The Workforce Investment with the Highest Return?

It just might be early childhood intervention:

A new paper by James Heckman of the University of Chicago marshalls some pretty persuasive evidence on how to improve the quality of the US workforce:  provide a lot of support to mothers and infants.  His work shows that, by age 3, achievement gaps start to emerge among children from different socio-economic situations.  Once those gaps emerge, they persist throughout the life span.  For example, Heckman’s analysis suggests that by age 3, children with college-educated mothers test much better than children of mothers with only a high school diploma.  Thus, if you are going to address this disparity, it has to happen before age three.

Here is Heckman’s conclusion:

A strategy that places greater emphasis on parenting resources directed to the early years is a strategy that prevents rather than remediates problems. It supplements families and makes them active participants in the process of child development.

Remediation strategies as currently implemented are much less effective. This is the flip side of the argument for early intervention. Many skills that are malleable in the early years are much less so in the teenage years. As a consequence, remediating academic and social deficits in the teenage years is much more costly….For high quality early childhood interventions, there are none of the trade-offs between equity and efficiency that plague most public policies. Early interventions produce broadly based benefits and reduce social and economic inequality. At the same time they promote productivity and economic efficiency. They are both fair and efficient.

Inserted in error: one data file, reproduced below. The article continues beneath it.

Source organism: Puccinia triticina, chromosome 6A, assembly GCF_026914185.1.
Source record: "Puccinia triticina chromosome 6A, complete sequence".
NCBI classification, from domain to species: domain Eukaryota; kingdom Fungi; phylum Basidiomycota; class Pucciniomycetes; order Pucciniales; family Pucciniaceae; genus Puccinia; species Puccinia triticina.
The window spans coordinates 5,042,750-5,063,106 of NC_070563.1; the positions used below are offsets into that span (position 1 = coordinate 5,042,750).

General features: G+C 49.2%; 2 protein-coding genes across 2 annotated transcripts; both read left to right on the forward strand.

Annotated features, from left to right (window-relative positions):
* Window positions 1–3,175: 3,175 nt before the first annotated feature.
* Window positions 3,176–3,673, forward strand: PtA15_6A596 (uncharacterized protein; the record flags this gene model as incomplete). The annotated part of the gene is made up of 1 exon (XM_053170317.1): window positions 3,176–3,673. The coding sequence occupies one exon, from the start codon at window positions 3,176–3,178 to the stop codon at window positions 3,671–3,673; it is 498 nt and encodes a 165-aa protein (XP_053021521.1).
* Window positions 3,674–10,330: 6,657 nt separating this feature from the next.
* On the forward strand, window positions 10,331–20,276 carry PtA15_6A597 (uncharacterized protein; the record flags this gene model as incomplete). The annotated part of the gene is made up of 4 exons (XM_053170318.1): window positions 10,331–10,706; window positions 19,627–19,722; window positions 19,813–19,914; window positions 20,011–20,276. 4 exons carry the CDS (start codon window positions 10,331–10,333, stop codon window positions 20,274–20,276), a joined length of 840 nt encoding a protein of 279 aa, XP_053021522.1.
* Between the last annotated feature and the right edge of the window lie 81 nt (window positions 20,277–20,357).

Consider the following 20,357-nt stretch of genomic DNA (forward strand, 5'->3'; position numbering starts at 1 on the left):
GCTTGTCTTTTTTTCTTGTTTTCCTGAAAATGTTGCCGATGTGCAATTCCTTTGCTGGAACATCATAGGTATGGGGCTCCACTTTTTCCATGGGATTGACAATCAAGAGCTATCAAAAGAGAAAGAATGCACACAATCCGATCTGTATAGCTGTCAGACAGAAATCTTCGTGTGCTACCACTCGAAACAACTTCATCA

This suggests that any business or organization that is really serious about improving workforce quality in the US should be advocating for programs providing early support (even pre-natal support) for mothers and infants.  You can download a copy of Heckman’s paper here.

Via Kevin Drum.

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